I expect Boston to be overwhelmingly cool, like Madison’s State Street times ten: a laid-back coffeehouse on every corner and a funky, disheveled used record store on every other one. Of course, Boston has both, but they’re a little different (not to mention more scattered). Unlike the places I frequented in my hometown (with names like Fuel and Brewed Awakenings), Boston’s coffeehouses are generally pricier, more pretentious, and always packed with a nary a free table or seat in sight. You could almost say the same for the used record stores.

Living on meager stipends and adjusting to a considerably higher cost of living, I buy less music out East. I make occasional trips to that stretch of Mass Ave. in Cambridge between Central and Harvard Squares informally known as “used-record row”, thumbing through the racks at Looney Tunes, Mars, and Mystery Train (but not Second Coming, which keeps all their goods behind impenetrable glass cases… what fun is that?). Sadly, none of them quite fill the used-music junky void left by 2nd Hand Tunes. Still, I’ll occasionally find something exciting that I never knew I was looking for, like a copy of Kirsty MacColl’s Galore for $5.99 at a place whose name I can’t remember (it closed not long after I made that purchase).

Fortunately, Boston radio is way more exciting than Milwaukee’s. The college stations, particularly WMBR (MIT) and WERS (Emerson) are always worth scanning the dial for. On the former, I occasionally tune into an eclectic weekly show called “In The Margin of the Other” which plays mostly (but is not limited to) female folk and jazz artists--somehow, it has a consistent sensibility in tandem with mine. During those first two years, I also listen to a lot of WFNX--back when they had the retro lunch hour, and back before alt-rock temporarily mutated into a malecentric, nu-metal bore.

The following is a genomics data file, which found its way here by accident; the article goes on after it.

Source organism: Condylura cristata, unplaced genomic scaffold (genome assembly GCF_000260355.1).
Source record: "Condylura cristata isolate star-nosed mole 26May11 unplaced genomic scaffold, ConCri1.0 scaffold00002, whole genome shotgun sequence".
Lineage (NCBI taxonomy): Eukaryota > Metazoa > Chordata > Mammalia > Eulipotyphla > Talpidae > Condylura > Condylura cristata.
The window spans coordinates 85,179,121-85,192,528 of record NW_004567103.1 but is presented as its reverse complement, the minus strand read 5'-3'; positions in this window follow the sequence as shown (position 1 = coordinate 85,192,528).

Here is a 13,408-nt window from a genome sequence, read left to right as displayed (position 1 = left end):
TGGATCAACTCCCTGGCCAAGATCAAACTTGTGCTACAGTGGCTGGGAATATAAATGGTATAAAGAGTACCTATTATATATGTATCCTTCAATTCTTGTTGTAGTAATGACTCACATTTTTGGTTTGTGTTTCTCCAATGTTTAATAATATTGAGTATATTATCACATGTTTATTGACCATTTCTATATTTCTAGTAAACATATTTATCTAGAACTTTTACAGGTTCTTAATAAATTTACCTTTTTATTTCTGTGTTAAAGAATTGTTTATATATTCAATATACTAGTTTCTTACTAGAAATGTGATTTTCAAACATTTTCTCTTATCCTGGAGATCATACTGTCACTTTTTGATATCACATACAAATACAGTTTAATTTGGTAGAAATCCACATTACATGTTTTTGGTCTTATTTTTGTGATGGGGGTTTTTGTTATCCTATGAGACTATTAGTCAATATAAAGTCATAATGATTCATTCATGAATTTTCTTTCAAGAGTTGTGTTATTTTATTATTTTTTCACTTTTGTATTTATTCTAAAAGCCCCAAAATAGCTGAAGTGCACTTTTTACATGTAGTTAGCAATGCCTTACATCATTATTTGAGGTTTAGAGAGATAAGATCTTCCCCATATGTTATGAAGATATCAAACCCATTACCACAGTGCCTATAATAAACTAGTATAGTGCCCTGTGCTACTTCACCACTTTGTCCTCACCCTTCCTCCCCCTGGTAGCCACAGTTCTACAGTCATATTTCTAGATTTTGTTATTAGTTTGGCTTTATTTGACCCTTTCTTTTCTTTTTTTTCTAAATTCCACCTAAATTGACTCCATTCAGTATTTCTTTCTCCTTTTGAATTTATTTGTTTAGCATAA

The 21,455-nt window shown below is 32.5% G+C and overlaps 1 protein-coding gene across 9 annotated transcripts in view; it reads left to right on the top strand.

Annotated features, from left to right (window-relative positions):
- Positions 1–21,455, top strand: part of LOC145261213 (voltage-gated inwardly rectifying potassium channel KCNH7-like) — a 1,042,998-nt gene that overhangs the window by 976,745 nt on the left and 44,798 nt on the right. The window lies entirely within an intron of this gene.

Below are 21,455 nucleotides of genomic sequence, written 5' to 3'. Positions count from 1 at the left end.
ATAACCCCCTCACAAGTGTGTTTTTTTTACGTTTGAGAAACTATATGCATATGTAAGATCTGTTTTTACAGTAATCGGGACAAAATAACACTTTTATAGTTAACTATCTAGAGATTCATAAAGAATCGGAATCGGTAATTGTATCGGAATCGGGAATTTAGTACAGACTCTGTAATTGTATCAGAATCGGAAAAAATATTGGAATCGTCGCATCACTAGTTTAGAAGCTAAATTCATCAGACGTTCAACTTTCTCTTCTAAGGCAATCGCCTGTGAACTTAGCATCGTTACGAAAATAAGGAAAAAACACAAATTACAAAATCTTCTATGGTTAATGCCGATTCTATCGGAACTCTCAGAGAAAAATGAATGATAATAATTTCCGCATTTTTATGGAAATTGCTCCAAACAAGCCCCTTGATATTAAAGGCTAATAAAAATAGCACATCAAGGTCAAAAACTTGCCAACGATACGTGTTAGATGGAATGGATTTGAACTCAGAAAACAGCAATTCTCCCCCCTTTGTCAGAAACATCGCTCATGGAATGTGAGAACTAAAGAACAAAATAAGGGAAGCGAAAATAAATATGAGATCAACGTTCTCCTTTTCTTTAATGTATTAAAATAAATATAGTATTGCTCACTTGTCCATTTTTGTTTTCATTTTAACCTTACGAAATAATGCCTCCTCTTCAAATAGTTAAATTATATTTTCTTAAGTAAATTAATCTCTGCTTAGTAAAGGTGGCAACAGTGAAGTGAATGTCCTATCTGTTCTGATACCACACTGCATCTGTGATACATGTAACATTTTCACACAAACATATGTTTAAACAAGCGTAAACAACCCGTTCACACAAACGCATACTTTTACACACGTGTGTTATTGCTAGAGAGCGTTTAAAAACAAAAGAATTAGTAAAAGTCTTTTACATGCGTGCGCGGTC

Every Sunday night, I make it a habit to listen to One In Ten, 'FNX's gay/lesbian talk show. My arrival in Boston coincided with my coming out, a process which was as tentative and gradual as my getting to know and becoming comfortable with the city. I guess I expected to instantly make gay friends in such a vast, enlightened metropolis; my 23-year-old self didn’t know I had to go out and find them myself. But I didn’t make any attempts to date for another year. I spent one abortive Sunday summer night at Avalon, not too into the crowd or the throbbing, repetitive instrumental house music. I left, thinking of that line in “How Soon Is Now” that goes, “So you go to a club on your own / and you leave on your own / and you go home / and you cry and you want to die.” But I didn’t feel that bad, really.

Eventually, after I move from the student ghettos of Allston to quieter, leafier North Cambridge, I find a few used record stores I can live with: Disc Diggers in Davis Square (closed Jan. 2005) and Record Hog in Porter Square (closed Jan. 2003). Newbury Comics is my Exclusive Company-type surrogate for reasonably priced new discs. Looking back at my list of favorite albums of the year, Saint Etienne’s Good Humor, was number one (and today, still pretty high on my list of desert island discs). Somehow, R.E.M.’s daring but not altogether kosher Up was number two; I’ve probably listened to it twice since then.

Ah, but in 1998, film is becoming my life, music inevitably taking a backseat to the four movies I rent per week from Videosmith (in addition to everything I had to watch for classes). However, I'm perfecting my mixtaping skills, almost to the point of obsession. A good friend hands me an eight-pack of blank cassettes when I see her at New Year’s, and I return them to her, completely filled with everything from Sam Phillips to Sinead O'Connor, when she comes out to visit me on Spring Break. Actually, I’m finding excuses to make mixtapes for just about every person and occasion--it is my Creative Destiny, and also a nifty way to put off a reading or writing assignment.